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2014-10-16

2014-10-16 20:42:23 by Henrik Grubbström (Grubba) <grubba@grubba.org>

Updated to tzdata2014h.

103:    signed time_t values stop working after 2038-01-19 03:14:07 UTC, so    new implementations these days typically use a signed 64-bit integer.    Unsigned 32-bit integers are used on one or two platforms, -  and 36-bit integers are also used occasionally. +  and 36-bit and 40-bit integers are also used occasionally.    Although earlier POSIX versions allowed time_t to be a    floating-point type, this was not supported by any practical    systems, and POSIX.1-2013 and the tz code both require time_t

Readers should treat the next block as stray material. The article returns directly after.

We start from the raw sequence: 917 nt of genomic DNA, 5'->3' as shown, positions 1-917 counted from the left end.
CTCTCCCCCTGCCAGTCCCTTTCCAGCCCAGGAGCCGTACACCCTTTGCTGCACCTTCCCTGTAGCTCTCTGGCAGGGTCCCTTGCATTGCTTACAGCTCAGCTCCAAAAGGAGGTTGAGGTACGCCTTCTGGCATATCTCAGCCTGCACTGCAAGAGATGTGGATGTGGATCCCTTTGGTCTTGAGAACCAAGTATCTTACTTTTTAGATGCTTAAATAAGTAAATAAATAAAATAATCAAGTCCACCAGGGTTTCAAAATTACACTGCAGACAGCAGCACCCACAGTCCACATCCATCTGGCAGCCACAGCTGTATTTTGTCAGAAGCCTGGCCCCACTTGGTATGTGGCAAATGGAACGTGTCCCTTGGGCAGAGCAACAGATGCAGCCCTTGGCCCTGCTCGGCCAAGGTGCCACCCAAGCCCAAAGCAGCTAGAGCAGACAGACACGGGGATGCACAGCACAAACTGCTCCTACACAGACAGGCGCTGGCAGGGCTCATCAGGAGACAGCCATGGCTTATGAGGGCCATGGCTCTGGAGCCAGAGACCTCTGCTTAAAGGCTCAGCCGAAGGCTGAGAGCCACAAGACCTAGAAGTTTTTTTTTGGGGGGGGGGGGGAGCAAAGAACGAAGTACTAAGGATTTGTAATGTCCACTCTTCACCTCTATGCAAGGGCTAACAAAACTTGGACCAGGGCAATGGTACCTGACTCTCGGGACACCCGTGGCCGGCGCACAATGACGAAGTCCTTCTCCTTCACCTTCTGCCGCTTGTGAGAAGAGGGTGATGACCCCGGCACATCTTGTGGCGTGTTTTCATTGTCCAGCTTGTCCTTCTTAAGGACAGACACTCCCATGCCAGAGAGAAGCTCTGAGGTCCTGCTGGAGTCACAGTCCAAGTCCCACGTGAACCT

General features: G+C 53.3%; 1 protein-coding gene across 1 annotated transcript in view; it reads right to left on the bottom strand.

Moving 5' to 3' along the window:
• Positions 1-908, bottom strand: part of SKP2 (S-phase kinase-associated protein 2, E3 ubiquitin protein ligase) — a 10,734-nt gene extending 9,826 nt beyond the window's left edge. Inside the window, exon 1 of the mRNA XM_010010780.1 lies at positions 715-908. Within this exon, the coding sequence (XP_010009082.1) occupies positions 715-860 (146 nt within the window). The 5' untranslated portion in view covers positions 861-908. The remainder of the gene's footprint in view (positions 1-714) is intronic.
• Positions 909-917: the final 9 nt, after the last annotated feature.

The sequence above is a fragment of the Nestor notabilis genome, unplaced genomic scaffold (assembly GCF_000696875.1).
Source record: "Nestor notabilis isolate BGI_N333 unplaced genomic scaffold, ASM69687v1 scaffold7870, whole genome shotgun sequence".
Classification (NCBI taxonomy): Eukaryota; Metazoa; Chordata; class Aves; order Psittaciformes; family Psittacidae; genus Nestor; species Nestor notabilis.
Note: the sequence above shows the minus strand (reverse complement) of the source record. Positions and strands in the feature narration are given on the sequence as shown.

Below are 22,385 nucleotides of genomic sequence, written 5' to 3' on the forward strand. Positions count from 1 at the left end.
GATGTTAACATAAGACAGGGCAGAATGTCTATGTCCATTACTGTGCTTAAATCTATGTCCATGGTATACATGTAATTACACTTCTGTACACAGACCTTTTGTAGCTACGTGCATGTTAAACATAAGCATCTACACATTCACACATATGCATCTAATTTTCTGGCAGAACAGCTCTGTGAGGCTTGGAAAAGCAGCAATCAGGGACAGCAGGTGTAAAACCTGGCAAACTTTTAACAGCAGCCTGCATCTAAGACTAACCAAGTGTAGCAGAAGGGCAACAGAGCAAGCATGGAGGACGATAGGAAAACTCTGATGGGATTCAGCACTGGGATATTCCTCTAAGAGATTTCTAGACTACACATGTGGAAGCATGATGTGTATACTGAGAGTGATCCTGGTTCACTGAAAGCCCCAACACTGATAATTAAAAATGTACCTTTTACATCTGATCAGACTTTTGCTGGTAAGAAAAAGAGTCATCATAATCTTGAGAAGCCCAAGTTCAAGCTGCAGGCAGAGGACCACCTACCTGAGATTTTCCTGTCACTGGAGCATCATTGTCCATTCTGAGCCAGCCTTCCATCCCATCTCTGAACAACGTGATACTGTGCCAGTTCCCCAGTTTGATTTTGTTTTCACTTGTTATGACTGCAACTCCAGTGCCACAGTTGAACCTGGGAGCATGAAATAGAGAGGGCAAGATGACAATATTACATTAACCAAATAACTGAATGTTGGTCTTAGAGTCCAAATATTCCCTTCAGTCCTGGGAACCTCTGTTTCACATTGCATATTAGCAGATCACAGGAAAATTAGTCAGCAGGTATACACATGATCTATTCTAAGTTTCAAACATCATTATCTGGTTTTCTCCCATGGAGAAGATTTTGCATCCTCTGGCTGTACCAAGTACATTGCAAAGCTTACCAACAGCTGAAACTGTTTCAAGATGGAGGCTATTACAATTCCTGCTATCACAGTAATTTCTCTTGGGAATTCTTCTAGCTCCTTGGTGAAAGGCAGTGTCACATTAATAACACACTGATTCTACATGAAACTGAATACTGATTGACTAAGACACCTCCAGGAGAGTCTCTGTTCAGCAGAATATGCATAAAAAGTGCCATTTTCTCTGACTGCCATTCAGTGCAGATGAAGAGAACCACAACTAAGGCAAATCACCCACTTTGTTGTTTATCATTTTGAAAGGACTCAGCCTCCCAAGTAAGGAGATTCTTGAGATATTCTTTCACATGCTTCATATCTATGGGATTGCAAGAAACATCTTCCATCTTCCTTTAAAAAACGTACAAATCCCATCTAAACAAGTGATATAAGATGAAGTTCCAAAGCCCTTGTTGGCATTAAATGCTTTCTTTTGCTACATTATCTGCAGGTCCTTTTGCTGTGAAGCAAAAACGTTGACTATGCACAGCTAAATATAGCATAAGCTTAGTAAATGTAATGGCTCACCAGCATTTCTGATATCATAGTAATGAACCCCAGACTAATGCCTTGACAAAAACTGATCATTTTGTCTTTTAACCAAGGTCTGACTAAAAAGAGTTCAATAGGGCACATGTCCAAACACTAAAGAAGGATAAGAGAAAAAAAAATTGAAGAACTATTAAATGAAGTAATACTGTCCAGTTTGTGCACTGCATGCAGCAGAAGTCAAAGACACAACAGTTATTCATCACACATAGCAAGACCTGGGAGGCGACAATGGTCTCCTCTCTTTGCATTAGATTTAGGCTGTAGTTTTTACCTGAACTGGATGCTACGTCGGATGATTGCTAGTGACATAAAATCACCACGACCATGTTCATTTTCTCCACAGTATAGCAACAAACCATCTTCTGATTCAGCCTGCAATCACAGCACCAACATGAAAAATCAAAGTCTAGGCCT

318:    way to specify Easter, these exceptional years are entered as    separate tz Rule lines, even though the legal rules did not change.    -  * The tz database models pre-standard time using the Gregorian +  * The tz database models pre-standard time using the proleptic Gregorian    calendar and local mean time (LMT), but many people used other    calendars and other timescales. For example, the Roman Empire used    the Julian calendar, and had 12 varying-length daytime hours with a